A temporary move by the Alberta government to cover the cost of a life-changing new gene therapy is a sign of hope for the northern Alberta family of a little boy dubbed Mighty Max.
A Wednesday announcement that the province will foot the bill for a $2.8-million, one-time treatment on a case-by-case basis is no guarantee that two-year-old Max Sych will receive the therapy for his rare condition, spinal muscular atrophy (SMA).
"We're not going to stop what we're doing," said Max's mother, Bryarly Parker. "We're not going to stop fundraising, we're not going to stop pushing, because we don't know if he'll be approved or not."
Family, friends and businesses across Alberta have held silent auctions, made and sold hats and hair scrunchies, collected bottles and peddled doughnuts to raise a collective $1.2 million toward the cost of Zolgensma, an infusion that would give Max a working copy of his defective gene.
Supporters have been hustling to raise money since November, when Max was diagnosed with SMA after his toddling turned to crawling and other developments appeared to regress.
Although Zolgensma needs to be administered before a child is two to be effective, Max was born four months premature, and would be eligible to receive the therapy until the two-year anniversary of his due date this May, his mom says.
For children who will qualify for coverage, Alberta's move is huge news, says Susi Vander Wyk, executive director of Cure SMA Canada.
The progressive disease interferes with muscle function, preventing people from walking or sitting, and even interfering with swallowing and breathing in some cases. About 1 in 6,000 babies are born with the genetic condition.
A handful of Canadian children who have received Zolgensma have made astounding progress, Vander Wyk said in an interview.
One child who couldn't talk or swallow is now sitting up without help. Another baby who couldn't move his arms or legs is now lifting up objects and can roll off the couch, she said.
In December, Health Canada approved Zolgensma for use in young children with SMA. It's the first treatment available with the promise of substantially altering the course of patients' lives.
Ontario was the first provincial government to announce it would pay for the pricey treatment on a case-by-case basis, and on Wednesday, Alberta Health Minister Tyler Shandro said his government would follow suit.
No final decision on drug coverage
It's an interim measure while the Canadian Agency for Drugs and Technologies in Health (CADTH) studies whether provincial and territorial governments should pay for the treatment. The independent agency's recommendation is non-binding, but helps guide provincial decisions.
In an email, a CADTH spokesperson said the organization made a confidential recommendation about coverage in December, and drug manufacturer Novartis has asked for reconsideration. They did not say when they expect to release a final decision on coverage.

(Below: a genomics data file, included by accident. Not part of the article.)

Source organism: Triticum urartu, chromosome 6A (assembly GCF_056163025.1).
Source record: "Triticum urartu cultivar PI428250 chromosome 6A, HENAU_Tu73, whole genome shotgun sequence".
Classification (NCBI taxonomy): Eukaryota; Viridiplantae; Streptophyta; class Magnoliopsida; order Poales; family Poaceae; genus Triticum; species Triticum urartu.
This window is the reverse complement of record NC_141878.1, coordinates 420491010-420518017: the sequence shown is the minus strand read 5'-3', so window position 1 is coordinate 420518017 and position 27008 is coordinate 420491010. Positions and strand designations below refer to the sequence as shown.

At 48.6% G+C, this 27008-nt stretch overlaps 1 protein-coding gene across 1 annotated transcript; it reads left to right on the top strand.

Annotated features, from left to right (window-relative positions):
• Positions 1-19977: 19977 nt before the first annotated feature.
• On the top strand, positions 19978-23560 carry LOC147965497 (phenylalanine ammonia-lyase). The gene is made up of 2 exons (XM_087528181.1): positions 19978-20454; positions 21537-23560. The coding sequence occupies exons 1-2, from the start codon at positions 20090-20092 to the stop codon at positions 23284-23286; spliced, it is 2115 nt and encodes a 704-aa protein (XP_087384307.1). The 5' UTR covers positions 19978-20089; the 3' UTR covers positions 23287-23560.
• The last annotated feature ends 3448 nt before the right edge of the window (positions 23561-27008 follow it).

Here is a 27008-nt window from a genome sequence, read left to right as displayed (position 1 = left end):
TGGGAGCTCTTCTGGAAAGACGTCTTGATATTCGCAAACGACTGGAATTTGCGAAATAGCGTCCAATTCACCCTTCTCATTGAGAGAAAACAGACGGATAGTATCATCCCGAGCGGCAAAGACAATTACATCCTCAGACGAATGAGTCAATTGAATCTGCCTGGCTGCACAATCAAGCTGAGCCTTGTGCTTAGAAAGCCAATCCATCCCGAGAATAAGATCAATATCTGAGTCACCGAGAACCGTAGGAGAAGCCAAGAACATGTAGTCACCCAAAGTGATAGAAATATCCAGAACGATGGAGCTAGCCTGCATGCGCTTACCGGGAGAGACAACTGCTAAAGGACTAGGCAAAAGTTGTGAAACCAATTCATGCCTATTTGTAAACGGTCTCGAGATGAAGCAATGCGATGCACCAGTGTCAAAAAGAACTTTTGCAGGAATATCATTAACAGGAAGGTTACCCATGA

Shandro said some children need intervention now and can't wait for administrative reviews.
Alberta Health says they hope to see a CADTH recommendation by spring. The pan-Canadian Pharmaceutical Alliance would then negotiate a purchase price, which could take about another 90 days.
Although Shandro didn't know how much any new coverage would cost, Alberta Health says there are 23 children in the province receiving treatments for SMA.
Vander Wyk, of Cure SMA Canada, says she hopes other Canadian provinces and territories follow Alberta's lead.
"From a patient's perspective, the clock is ticking very, very loud," she said. "The fear of the future and what it holds for their children is not able to be measured."
Nearly two-thirds of children with SMA have type 1, the most severe form of the disease, she said. Untreated, most of those children will not live past age two.
Vander Wyk said covering the drug is a good investment, as SMA patients may require intensive and expensive health care throughout their lives.
Max, who shuffles his little arms and legs to slowly clamber up stairs and move around, has type 2 SMA, but also faces a difficult future without treatment.
His mother says his doctor is in the process of applying to the government for Zolgensma treatment. If the province agrees to cover the cost, the family will talk with donors to see if they want their money back, or whether they could use the funds to help another family in similar straits.
Parker, Max's mom, says it's nice to see recognition that SMA doesn't have to be a terminal disease.
"We're not going to stop until Max is fully dosed," she said. "And even then, I'll be turning my help to other families that still require assistance in this fight."